The American people know that the Chinese people built the railroad. And often that's the one and only thing they know. And that's exactly the problem." -Professor Patricia Limerick
The third program in the series begins in the 1860s and ends in the 1930s when other key Asian groups--Japanese, Asian Indians, Koreans and Filipinos--have arrived and settled in America, and the second generation of Chinese immigrants is establishing itself.
Program 3 starts with a revealing look at the Chinese role and sacrifices in building the western half of the monumental Transcontinental Railroad. Their actual experience is a part of our history which is not commonly known today. Here, the Chinese were 80 - 90% of the workforce and built one of the most difficult parts of the railroad, over the Sierra Nevada mountain range. They were forced to work from sun up to sun down, labor in very dangerous conditions, and sleep in tents in the middle of winter, without any protection against the cold or avalanches which swept whole camps down mountainsides.
"That famous picture for the completion of the Transcontinental Railroad where the Golden Spike is about to be hammered in....Many have noted that the Chinese are not there. So you have what seems to be a strange and sad irony that the Chinese did the labor and they're not in the picture."
In the decade following their completion of the railroad, Chinese labor was no longer critical in the west. Paradoxically, the completion of the railroad made it possible for competing white labor to come from other parts of the country and world. These workers acted on their assumptions of white superiority by "righteously" displacing, replacing or expelling the "heathen foreigners" from any occupation they wanted, including ones that the "foreigners" had pioneered.
With a nationwide depression in the 1870s - 1890s as the backdrop, the film will show how anti-Chinese sentiment grew as Chinese laborers were cast as scapegoats for these economic troubles. During this period there were also mounting labor troubles, and the Chinese were repeatedly used as replacement labor, creating further resentment. We see how Chinese labor was specifically useful to business owners because it combined two qualities: the Chinese were disciplined but subordinated, and they were racially unacceptable to white labor unions, with whom they therefore would never be joined. Furthermore, they were also legally rendered "perpetual foreigners", without any political power to protest or contest the terms or conditions of their employment.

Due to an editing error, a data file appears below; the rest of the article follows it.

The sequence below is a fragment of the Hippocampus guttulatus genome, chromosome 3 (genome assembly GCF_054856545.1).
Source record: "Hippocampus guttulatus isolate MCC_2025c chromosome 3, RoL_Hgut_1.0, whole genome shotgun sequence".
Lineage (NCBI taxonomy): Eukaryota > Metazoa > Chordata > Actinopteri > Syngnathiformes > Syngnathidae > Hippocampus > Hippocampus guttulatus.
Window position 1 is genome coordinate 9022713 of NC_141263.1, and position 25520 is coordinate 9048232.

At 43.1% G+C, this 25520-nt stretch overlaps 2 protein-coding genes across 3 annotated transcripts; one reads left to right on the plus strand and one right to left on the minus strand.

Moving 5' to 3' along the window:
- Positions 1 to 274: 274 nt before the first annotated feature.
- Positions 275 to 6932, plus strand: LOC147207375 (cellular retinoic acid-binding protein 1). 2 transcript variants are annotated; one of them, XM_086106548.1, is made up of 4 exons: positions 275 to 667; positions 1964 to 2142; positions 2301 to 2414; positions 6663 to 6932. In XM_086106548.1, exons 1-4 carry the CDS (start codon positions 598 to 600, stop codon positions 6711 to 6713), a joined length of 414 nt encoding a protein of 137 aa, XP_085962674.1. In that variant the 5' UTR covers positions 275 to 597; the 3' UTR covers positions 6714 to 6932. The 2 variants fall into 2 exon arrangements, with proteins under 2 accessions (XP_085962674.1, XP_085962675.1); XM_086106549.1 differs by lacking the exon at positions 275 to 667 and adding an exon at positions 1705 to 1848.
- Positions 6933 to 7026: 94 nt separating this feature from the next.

"The employers of various large industries...were incredibly canny and thoughtful about dividing the labor force. And so, they very consciously, intentionally used Chinese people as strikebreakers, knowing that that will infuriate and mortify white workers, that that will drive them into outraged and self-destructive behavior."
As a result of their status, Chinese laborers became quite useful to various companies, who brought them into several regions of the country specifically where there were labor troubles: into Louisiana cotton plantations to "discipline" freed blacks; into Belleville, New Jersey, laundries to counter "uppity" Irish washerwomen; into a North Adams, Massachusetts, shoe factory to break a strike; and into the coal mines at Rock Springs, Wyoming, to counter the union organizing actions of the Knights of Labor. This strategic positioning and movement of cheap labor also helped disperse the Chinese geographically across the United States.
Outbreaks of anti-Chinese hatred, riots and violent expulsions became common all over the west. The film chronicles the worst incident: the infamous massacre of Chinese coal miners at Rock Springs, Wyoming. Mine owner Union Pacific brought the Chinese into Rock Springs as strike breakers in 1875. Ten years later, Chinese coal miners reaped the harvest of the hatred that had been building against them when an angry mob shot them down by the dozens and burned their village to the ground. President Grover Cleveland called out Federal troops to restore peace, and later paid reparations to the Chinese from the town.
We see as well the role of political opportunism in the way that anti-Chinese sentiment infused the highest levels of government, as California Governor George C. Perkins proclaimed March 4, 1880, a legal state holiday for anti-Chinese demonstrations.